Good to know!

Also, didn't download the app but found that X-Rite has a free test here. Luckily I got a 0! :D

Offline Furniture_Guy

Re: Farnsworth-Munsell 100 hue test -chromatic discrimination
« Reply #4 on: March 31, 2020, 10:36:19 am »
If you need to match colors inside KeyShot then the color picker can help you. It will find the closest matching colors using a perceptual color space. You can for example click on the photo of a Ferrari and ask for the Pantone colors inside the KeyShot color library that best matches the color of the carpaint.

Maybe in KeyShot 10 we can have just a plain checkbox in the Print dialog box to embed an sRGB profile in the file? Full color management is overkill but that should be a simple item to add.

Perry (Furniture_Guy)

Offline HaroldL

Re: Farnsworth-Munsell 100 hue test -chromatic discrimination
« Reply #5 on: March 31, 2020, 02:40:43 pm »
That's an interesting test. Scored a 0, not bad for being 69 and one eye close a retinal tear
 Reminds me of the color blindness eye test where you need to discern numbers made up of colored dots in a sea of other colored dots.

Quote from: DetroitVinylRob
While some of our workstations where a bit more difficult and derived imperfect results. A possible cause for concern?
Are all the monitors the same make/model and/or calibrated?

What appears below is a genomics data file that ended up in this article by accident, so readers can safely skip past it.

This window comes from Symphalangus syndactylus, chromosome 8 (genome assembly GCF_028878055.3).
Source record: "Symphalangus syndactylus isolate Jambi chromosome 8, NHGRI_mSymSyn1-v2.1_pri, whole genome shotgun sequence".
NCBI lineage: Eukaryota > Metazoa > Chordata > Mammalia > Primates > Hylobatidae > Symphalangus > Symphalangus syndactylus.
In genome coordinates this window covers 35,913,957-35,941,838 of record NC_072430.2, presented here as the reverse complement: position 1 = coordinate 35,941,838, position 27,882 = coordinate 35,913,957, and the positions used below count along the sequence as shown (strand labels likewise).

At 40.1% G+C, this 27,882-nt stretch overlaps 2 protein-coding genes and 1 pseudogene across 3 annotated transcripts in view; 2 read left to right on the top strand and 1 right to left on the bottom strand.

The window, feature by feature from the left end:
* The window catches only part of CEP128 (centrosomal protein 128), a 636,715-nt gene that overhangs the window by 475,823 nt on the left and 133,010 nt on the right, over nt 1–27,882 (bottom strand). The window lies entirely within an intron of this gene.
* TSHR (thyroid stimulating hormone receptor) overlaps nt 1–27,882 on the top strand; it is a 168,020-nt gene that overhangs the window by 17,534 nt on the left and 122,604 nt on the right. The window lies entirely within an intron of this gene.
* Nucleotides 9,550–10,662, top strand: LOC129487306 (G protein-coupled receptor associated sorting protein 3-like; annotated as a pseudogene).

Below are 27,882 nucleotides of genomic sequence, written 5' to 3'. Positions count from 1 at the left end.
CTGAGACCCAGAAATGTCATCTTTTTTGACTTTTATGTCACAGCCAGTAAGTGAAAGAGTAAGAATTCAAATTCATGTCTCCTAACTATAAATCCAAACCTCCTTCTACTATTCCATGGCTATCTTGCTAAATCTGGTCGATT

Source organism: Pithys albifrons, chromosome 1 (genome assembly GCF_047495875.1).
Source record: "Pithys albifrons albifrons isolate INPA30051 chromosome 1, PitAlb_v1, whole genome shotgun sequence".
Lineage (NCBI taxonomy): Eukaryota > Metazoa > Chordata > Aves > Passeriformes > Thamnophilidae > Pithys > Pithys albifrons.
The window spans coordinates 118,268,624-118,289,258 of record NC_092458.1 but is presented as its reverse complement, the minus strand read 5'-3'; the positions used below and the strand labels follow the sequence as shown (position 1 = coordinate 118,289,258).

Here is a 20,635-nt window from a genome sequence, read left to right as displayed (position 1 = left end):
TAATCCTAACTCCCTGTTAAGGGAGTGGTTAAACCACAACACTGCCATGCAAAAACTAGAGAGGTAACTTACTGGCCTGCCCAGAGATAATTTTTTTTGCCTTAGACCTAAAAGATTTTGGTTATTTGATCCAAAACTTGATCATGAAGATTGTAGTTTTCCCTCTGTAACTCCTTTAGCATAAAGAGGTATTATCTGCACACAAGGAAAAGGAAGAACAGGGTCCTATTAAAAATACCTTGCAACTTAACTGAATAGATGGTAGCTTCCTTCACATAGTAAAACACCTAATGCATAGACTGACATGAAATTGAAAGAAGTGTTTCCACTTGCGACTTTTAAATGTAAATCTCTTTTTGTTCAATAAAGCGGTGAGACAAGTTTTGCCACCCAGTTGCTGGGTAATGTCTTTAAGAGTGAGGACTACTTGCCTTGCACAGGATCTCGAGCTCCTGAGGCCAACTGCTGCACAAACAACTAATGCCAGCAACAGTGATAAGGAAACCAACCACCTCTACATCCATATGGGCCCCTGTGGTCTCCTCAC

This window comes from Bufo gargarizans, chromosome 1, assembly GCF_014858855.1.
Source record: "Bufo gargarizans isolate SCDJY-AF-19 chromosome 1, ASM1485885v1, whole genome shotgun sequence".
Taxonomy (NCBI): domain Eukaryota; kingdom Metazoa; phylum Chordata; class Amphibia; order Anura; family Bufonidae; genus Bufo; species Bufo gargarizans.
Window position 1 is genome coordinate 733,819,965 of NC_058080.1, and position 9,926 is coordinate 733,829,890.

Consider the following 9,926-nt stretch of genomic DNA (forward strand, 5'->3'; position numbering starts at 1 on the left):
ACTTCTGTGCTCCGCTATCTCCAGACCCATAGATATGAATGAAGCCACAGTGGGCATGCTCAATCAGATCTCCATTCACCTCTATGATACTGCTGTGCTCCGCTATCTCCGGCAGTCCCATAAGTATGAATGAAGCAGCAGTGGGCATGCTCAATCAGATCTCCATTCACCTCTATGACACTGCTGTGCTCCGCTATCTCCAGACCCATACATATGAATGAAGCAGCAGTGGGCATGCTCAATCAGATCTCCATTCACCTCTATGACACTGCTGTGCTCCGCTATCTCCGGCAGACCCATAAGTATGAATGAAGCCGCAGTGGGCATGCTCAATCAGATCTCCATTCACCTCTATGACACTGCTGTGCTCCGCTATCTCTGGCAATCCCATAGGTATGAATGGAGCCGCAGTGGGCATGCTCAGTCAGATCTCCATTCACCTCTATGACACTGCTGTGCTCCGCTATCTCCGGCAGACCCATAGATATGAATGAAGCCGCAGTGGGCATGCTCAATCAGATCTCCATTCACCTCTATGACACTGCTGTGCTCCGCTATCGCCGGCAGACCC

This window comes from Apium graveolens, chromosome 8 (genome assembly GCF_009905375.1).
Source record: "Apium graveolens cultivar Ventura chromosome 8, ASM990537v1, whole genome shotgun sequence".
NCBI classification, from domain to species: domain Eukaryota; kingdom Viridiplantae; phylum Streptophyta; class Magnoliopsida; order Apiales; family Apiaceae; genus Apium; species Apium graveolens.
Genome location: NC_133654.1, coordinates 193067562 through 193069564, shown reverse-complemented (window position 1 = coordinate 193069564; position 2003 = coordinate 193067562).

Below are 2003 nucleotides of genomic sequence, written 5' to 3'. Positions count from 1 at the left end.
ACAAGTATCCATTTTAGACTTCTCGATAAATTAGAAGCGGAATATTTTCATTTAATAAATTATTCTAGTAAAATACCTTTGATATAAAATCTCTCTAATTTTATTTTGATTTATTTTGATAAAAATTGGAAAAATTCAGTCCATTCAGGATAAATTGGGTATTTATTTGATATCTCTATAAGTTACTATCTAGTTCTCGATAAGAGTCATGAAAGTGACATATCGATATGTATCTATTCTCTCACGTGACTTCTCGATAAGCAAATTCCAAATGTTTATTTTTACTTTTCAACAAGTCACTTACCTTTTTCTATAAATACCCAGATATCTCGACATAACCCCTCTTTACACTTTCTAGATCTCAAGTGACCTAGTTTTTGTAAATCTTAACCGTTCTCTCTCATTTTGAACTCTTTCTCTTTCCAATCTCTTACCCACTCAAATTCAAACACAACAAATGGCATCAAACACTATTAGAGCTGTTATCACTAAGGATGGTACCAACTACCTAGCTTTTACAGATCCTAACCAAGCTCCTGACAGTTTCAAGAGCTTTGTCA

Offline DetroitVinylRob

Re: Farnsworth-Munsell 100 hue test -chromatic discrimination
« Reply #6 on: April 02, 2020, 07:10:55 am »
If you need to match colors inside KeyShot then the color picker can help you. It will find the closest matching colors using a perceptual color space. You can for example click on the photo of a Ferrari and ask for the Pantone colors inside the KeyShot color library that best matches the color of the carpaint.

True and helpful, yet I was speaking of physical sample matching.

Offline DetroitVinylRob

Re: Farnsworth-Munsell 100 hue test -chromatic discrimination
« Reply #7 on: April 02, 2020, 07:33:07 am »
That's an interesting test. Scored a 0, not bad for being 69 and one eye close a retinal tear
 Reminds me of the color blindness eye test where you need to discern numbers made up of colored dots in a sea of other colored dots.

Quote from: DetroitVinylRob
While some of our workstations where a bit more difficult and derived imperfect results. A possible cause for concern?
Are all the monitors the same make/model and/or calibrated?
 
Very impressive HaroldL.

And no they are not. I have both Dells and Viewsonics. The former is surprisingly good for the $$ yet vary from screen to screen, and the later came factory calibrated, is $$$, my largest (27") and very good too, yet just not perfect. I don't mean to run down either. Textures and color depend on scene lighting as we all are aware, matching physical materials to a photo realistic level in a natural light setting is challenging. Everything counts. Perhaps I need to be better at KS too. :)

Offline DetroitVinylRob

Re: Farnsworth-Munsell 100 hue test -chromatic discrimination
« Reply #8 on: April 02, 2020, 07:34:48 am »
If you need to match colors inside KeyShot then the color picker can help you. It will find the closest matching colors using a perceptual color space. You can for example click on the photo of a Ferrari and ask for the Pantone colors inside the KeyShot color library that best matches the color of the carpaint.

Good to know!

Also, didn't download the app but found that X-Rite has a free test here. Luckily I got a 0! :D

Very nice job! and thanx for the additional link